Have you ever tried to count stars in the sky? When we look up the star filled sky, we often wonder about how many stars are out there in the universe. It is said that there are more stars in the universe than the sand particles on all the beaches of the world. Well, let’s find out!
It is estimated that the observable universe contains about one billion trillion (1,000,000,000,000,000,000,000 or 1021) stars!
How do we reach this estimation? From images like Hubble Extreme Deep Field, it is now estimated that there are about 10 billion galaxies in the observable universe. We also know that our own galaxy, the Milky Way, contains 100 to 400 billion stars. Thus, even if we take the lower average of 100 billion stars per galaxy, we get the figure of one billion trillion stars in the observable universe.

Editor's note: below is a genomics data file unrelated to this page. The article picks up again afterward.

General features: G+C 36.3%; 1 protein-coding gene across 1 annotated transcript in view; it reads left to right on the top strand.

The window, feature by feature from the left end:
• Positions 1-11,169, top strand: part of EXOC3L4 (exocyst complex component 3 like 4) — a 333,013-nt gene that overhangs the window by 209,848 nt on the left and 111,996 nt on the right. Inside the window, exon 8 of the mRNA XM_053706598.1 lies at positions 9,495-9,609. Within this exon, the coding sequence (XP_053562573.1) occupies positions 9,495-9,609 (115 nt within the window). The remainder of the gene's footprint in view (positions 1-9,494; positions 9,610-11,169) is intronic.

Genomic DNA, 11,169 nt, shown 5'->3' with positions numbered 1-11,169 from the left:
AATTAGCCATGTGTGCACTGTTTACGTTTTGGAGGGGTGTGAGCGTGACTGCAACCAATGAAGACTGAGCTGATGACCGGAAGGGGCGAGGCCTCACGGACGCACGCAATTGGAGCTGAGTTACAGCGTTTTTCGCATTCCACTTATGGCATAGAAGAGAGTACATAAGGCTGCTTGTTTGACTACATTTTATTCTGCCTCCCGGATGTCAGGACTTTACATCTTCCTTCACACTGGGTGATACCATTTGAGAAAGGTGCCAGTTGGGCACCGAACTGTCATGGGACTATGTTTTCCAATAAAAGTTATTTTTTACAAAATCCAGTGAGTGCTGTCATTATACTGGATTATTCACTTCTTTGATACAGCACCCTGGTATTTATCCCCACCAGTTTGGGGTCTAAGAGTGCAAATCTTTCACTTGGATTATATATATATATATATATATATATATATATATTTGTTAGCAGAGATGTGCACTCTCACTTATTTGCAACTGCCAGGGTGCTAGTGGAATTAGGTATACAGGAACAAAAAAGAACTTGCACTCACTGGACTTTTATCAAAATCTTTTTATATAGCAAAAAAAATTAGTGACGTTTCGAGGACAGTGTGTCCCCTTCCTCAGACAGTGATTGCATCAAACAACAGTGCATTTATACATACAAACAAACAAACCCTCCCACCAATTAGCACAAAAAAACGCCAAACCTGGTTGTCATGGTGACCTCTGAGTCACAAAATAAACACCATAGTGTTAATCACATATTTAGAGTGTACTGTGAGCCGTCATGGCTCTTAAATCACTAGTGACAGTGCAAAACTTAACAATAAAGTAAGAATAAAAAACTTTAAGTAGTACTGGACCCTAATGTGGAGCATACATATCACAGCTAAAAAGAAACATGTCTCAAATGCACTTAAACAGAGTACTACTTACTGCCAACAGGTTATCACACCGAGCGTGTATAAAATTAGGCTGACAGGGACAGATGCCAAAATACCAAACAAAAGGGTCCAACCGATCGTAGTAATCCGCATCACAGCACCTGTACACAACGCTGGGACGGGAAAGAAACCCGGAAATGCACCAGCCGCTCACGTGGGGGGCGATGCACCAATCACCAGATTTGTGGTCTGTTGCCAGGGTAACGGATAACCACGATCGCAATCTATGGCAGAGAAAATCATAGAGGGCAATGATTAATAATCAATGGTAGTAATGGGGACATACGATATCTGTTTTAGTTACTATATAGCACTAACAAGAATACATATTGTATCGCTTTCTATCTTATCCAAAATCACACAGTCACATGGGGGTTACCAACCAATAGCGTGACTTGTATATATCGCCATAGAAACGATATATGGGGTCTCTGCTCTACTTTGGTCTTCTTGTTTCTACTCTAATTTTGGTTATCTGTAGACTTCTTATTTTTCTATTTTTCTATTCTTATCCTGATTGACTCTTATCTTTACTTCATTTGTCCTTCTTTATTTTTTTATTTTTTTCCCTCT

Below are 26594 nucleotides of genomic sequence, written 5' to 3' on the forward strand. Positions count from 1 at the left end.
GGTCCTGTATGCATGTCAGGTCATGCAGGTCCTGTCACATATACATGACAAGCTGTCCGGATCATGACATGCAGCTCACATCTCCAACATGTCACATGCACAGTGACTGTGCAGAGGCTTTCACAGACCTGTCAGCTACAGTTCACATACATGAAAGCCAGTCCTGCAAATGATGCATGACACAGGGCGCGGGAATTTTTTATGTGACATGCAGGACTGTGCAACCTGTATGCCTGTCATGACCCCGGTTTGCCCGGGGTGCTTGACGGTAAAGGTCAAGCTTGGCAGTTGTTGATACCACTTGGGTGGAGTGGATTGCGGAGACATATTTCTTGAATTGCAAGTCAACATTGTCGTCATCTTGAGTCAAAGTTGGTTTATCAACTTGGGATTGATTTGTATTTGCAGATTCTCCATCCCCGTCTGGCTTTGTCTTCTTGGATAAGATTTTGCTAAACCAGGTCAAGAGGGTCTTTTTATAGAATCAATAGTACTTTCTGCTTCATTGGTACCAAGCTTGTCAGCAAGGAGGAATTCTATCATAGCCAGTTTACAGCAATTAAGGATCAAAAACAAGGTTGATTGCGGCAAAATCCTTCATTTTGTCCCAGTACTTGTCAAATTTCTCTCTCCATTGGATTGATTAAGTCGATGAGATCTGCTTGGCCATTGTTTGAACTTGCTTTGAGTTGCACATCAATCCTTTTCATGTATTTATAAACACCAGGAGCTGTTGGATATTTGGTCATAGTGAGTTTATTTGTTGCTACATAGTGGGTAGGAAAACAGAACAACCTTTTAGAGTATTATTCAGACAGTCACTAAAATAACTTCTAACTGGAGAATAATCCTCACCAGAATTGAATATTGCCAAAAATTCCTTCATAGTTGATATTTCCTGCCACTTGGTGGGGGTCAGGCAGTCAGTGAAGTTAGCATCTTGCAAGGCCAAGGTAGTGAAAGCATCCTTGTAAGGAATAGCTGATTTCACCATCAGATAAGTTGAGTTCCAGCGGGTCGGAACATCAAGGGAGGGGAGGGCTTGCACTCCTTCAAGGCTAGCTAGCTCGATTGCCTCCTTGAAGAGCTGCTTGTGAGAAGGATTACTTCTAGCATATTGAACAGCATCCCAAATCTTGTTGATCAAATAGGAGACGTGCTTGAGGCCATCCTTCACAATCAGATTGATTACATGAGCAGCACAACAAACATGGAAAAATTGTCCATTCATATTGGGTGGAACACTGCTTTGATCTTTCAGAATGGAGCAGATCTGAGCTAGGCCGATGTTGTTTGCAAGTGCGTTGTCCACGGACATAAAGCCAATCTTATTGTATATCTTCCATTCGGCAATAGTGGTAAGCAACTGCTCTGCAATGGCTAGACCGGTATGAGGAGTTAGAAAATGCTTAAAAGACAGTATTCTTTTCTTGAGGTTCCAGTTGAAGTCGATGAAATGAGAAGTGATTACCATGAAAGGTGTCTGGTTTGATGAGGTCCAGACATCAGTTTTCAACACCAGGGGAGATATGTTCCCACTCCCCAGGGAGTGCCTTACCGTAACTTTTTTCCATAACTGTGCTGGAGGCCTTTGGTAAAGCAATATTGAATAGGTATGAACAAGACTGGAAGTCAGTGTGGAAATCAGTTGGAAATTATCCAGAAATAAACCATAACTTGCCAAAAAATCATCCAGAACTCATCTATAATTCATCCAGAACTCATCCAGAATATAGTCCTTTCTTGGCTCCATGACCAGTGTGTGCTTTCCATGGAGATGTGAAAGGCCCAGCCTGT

According to some other estimates, the observable universe contains 1×1024 stars. Most of these stars are invisible to the naked eye from Earth, including all stars outside our galaxy, the Milky Way.
We can only try to make informed estimates about the number of stars in the universe. The Universe is so vast that it is almost infinite (or probably it is indeed infinite, we don’t know!). In such a case it is easier to say the the universe contains infinite number of stars. Scientists and astronomers around the world, however, try to keep refining this number based on the new information available.
Besides stars, the universe also has other bodies like planets and asteroids etc. The Sun has eight confirmed planets (which collectively have over a hundred satellites). Counting even the exact number of galaxies in the universe is so difficult — but what if we set out to find the number of all the bodies in the universe?!